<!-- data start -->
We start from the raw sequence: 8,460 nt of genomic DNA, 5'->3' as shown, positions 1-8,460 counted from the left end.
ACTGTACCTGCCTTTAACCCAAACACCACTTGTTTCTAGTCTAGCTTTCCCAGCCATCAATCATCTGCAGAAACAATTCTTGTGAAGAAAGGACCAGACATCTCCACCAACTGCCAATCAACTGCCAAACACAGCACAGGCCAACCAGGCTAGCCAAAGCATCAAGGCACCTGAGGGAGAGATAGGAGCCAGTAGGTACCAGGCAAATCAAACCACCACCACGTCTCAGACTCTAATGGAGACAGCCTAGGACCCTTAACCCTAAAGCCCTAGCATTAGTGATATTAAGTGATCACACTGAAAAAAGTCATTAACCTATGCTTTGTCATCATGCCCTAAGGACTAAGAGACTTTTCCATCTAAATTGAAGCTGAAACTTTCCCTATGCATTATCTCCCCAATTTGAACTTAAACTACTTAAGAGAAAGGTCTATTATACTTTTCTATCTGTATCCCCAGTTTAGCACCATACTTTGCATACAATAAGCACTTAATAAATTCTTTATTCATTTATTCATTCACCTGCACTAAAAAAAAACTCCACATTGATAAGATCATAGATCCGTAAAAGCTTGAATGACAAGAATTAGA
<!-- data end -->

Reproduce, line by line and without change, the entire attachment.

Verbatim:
We start from the raw sequence: 8,460 nt of genomic DNA, 5'->3' as shown, positions 1-8,460 counted from the left end.
ACTGTACCTGCCTTTAACCCAAACACCACTTGTTTCTAGTCTAGCTTTCCCAGCCATCAATCATCTGCAGAAACAATTCTTGTGAAGAAAGGACCAGACATCTCCACCAACTGCCAATCAACTGCCAAACACAGCACAGGCCAACCAGGCTAGCCAAAGCATCAAGGCACCTGAGGGAGAGATAGGAGCCAGTAGGTACCAGGCAAATCAAACCACCACCACGTCTCAGACTCTAATGGAGACAGCCTAGGACCCTTAACCCTAAAGCCCTAGCATTAGTGATATTAAGTGATCACACTGAAAAAAGTCATTAACCTATGCTTTGTCATCATGCCCTAAGGACTAAGAGACTTTTCCATCTAAATTGAAGCTGAAACTTTCCCTATGCATTATCTCCCCAATTTGAACTTAAACTACTTAAGAGAAAGGTCTATTATACTTTTCTATCTGTATCCCCAGTTTAGCACCATACTTTGCATACAATAAGCACTTAATAAATTCTTTATTCATTTATTCATTCACCTGCACTAAAAAAAAACTCCACATTGATAAGATCATAGATCCGTAAAAGCTTGAATGACAAGAATTAGA